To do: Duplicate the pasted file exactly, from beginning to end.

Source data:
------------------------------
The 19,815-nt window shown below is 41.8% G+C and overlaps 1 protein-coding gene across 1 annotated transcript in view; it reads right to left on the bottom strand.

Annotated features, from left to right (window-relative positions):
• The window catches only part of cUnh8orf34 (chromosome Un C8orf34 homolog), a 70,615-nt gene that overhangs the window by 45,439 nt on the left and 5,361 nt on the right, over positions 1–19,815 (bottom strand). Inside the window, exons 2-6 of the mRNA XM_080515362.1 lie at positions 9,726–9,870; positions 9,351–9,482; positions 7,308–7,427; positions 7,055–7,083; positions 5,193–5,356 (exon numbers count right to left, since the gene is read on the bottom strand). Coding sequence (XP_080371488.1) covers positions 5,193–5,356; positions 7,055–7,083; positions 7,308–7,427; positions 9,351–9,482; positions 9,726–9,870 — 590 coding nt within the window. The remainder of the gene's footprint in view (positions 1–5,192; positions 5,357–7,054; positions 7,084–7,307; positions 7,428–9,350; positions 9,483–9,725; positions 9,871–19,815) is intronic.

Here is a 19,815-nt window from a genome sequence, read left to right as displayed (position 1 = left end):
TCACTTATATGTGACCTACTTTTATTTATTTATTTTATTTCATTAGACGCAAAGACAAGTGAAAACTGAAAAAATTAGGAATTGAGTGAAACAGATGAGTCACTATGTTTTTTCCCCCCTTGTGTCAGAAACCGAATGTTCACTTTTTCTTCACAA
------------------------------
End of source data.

The 19,815-nt window shown below is 41.8% G+C and overlaps 1 protein-coding gene across 1 annotated transcript in view; it reads right to left on the bottom strand.

Annotated features, from left to right (window-relative positions):
• The window catches only part of cUnh8orf34 (chromosome Un C8orf34 homolog), a 70,615-nt gene that overhangs the window by 45,439 nt on the left and 5,361 nt on the right, over positions 1–19,815 (bottom strand). Inside the window, exons 2-6 of the mRNA XM_080515362.1 lie at positions 9,726–9,870; positions 9,351–9,482; positions 7,308–7,427; positions 7,055–7,083; positions 5,193–5,356 (exon numbers count right to left, since the gene is read on the bottom strand). Coding sequence (XP_080371488.1) covers positions 5,193–5,356; positions 7,055–7,083; positions 7,308–7,427; positions 9,351–9,482; positions 9,726–9,870 — 590 coding nt within the window. The remainder of the gene's footprint in view (positions 1–5,192; positions 5,357–7,054; positions 7,084–7,307; positions 7,428–9,350; positions 9,483–9,725; positions 9,871–19,815) is intronic.

Here is a 19,815-nt window from a genome sequence, read left to right as displayed (position 1 = left end):
TCACTTATATGTGACCTACTTTTATTTATTTATTTTATTTCATTAGACGCAAAGACAAGTGAAAACTGAAAAAATTAGGAATTGAGTGAAACAGATGAGTCACTATGTTTTTTCCCCCCTTGTGTCAGAAACCGAATGTTCACTTTTTCTTCACAA